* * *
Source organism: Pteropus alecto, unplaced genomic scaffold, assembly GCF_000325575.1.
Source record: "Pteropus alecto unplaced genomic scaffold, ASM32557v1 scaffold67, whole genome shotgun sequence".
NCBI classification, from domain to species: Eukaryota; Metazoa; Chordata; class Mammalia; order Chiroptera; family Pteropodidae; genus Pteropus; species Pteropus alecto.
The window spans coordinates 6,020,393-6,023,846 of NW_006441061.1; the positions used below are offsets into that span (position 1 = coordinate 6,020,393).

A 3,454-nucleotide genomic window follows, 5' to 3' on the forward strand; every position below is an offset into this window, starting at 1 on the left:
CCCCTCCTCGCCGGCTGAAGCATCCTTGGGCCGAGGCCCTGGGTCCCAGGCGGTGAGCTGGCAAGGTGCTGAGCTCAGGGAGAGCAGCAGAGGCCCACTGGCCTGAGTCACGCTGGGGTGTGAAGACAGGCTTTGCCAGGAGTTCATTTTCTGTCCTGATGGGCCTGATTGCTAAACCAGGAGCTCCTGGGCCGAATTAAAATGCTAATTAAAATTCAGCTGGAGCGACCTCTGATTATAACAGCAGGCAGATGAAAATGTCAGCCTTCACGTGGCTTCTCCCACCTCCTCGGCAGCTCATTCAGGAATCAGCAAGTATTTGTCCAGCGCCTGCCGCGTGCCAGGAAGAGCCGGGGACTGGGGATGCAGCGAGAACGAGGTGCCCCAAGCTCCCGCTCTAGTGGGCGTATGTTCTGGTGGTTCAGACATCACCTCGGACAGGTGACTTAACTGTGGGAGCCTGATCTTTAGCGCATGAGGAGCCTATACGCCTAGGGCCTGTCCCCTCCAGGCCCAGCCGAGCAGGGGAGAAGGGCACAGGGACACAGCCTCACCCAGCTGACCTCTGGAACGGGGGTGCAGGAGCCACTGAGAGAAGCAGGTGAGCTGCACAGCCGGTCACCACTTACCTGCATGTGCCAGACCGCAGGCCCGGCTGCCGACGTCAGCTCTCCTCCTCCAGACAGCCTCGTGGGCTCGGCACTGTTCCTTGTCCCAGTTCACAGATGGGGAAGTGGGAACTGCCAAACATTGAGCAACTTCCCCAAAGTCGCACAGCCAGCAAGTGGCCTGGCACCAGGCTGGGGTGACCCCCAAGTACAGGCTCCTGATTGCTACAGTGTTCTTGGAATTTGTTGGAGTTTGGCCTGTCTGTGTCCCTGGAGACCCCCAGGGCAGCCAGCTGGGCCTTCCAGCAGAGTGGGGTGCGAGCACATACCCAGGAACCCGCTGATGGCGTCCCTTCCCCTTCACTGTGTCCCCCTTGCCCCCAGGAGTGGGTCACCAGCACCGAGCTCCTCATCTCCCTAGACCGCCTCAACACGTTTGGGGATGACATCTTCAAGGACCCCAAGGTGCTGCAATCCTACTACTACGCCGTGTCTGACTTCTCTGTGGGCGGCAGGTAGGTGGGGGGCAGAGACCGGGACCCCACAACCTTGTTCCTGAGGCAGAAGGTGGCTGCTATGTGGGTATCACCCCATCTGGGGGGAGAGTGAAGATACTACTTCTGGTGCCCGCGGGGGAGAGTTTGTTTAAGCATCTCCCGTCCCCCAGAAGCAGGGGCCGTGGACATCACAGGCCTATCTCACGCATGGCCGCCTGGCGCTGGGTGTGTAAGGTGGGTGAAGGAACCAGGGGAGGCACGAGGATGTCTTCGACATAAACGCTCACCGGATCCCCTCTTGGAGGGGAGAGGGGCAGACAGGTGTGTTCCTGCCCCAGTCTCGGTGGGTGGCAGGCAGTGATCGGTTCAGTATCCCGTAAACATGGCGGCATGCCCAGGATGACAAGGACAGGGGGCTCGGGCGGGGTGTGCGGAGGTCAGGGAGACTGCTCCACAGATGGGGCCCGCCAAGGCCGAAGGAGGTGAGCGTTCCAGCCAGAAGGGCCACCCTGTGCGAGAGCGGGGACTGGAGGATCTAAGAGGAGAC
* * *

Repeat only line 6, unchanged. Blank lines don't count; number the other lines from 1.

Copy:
CCCCTCCTCGCCGGCTGAAGCATCCTTGGGCCGAGGCCCTGGGTCCCAGGCGGTGAGCTGGCAAGGTGCTGAGCTCAGGGAGAGCAGCAGAGGCCCACTGGCCTGAGTCACGCTGGGGTGTGAAGACAGGCTTTGCCAGGAGTTCATTTTCTGTCCTGATGGGCCTGATTGCTAAACCAGGAGCTCCTGGGCCGAATTAAAATGCTAATTAAAATTCAGCTGGAGCGACCTCTGATTATAACAGCAGGCAGATGAAAATGTCAGCCTTCACGTGGCTTCTCCCACCTCCTCGGCAGCTCATTCAGGAATCAGCAAGTATTTGTCCAGCGCCTGCCGCGTGCCAGGAAGAGCCGGGGACTGGGGATGCAGCGAGAACGAGGTGCCCCAAGCTCCCGCTCTAGTGGGCGTATGTTCTGGTGGTTCAGACATCACCTCGGACAGGTGACTTAACTGTGGGAGCCTGATCTTTAGCGCATGAGGAGCCTATACGCCTAGGGCCTGTCCCCTCCAGGCCCAGCCGAGCAGGGGAGAAGGGCACAGGGACACAGCCTCACCCAGCTGACCTCTGGAACGGGGGTGCAGGAGCCACTGAGAGAAGCAGGTGAGCTGCACAGCCGGTCACCACTTACCTGCATGTGCCAGACCGCAGGCCCGGCTGCCGACGTCAGCTCTCCTCCTCCAGACAGCCTCGTGGGCTCGGCACTGTTCCTTGTCCCAGTTCACAGATGGGGAAGTGGGAACTGCCAAACATTGAGCAACTTCCCCAAAGTCGCACAGCCAGCAAGTGGCCTGGCACCAGGCTGGGGTGACCCCCAAGTACAGGCTCCTGATTGCTACAGTGTTCTTGGAATTTGTTGGAGTTTGGCCTGTCTGTGTCCCTGGAGACCCCCAGGGCAGCCAGCTGGGCCTTCCAGCAGAGTGGGGTGCGAGCACATACCCAGGAACCCGCTGATGGCGTCCCTTCCCCTTCACTGTGTCCCCCTTGCCCCCAGGAGTGGGTCACCAGCACCGAGCTCCTCATCTCCCTAGACCGCCTCAACACGTTTGGGGATGACATCTTCAAGGACCCCAAGGTGCTGCAATCCTACTACTACGCCGTGTCTGACTTCTCTGTGGGCGGCAGGTAGGTGGGGGGCAGAGACCGGGACCCCACAACCTTGTTCCTGAGGCAGAAGGTGGCTGCTATGTGGGTATCACCCCATCTGGGGGGAGAGTGAAGATACTACTTCTGGTGCCCGCGGGGGAGAGTTTGTTTAAGCATCTCCCGTCCCCCAGAAGCAGGGGCCGTGGACATCACAGGCCTATCTCACGCATGGCCGCCTGGCGCTGGGTGTGTAAGGTGGGTGAAGGAACCAGGGGAGGCACGAGGATGTCTTCGACATAAACGCTCACCGGATCCCCTCTTGGAGGGGAGAGGGGCAGACAGGTGTGTTCCTGCCCCAGTCTCGGTGGGTGGCAGGCAGTGATCGGTTCAGTATCCCGTAAACATGGCGGCATGCCCAGGATGACAAGGACAGGGGGCTCGGGCGGGGTGTGCGGAGGTCAGGGAGACTGCTCCACAGATGGGGCCCGCCAAGGCCGAAGGAGGTGAGCGTTCCAGCCAGAAGGGCCACCCTGTGCGAGAGCGGGGACTGGAGGATCTAAGAGGAGAC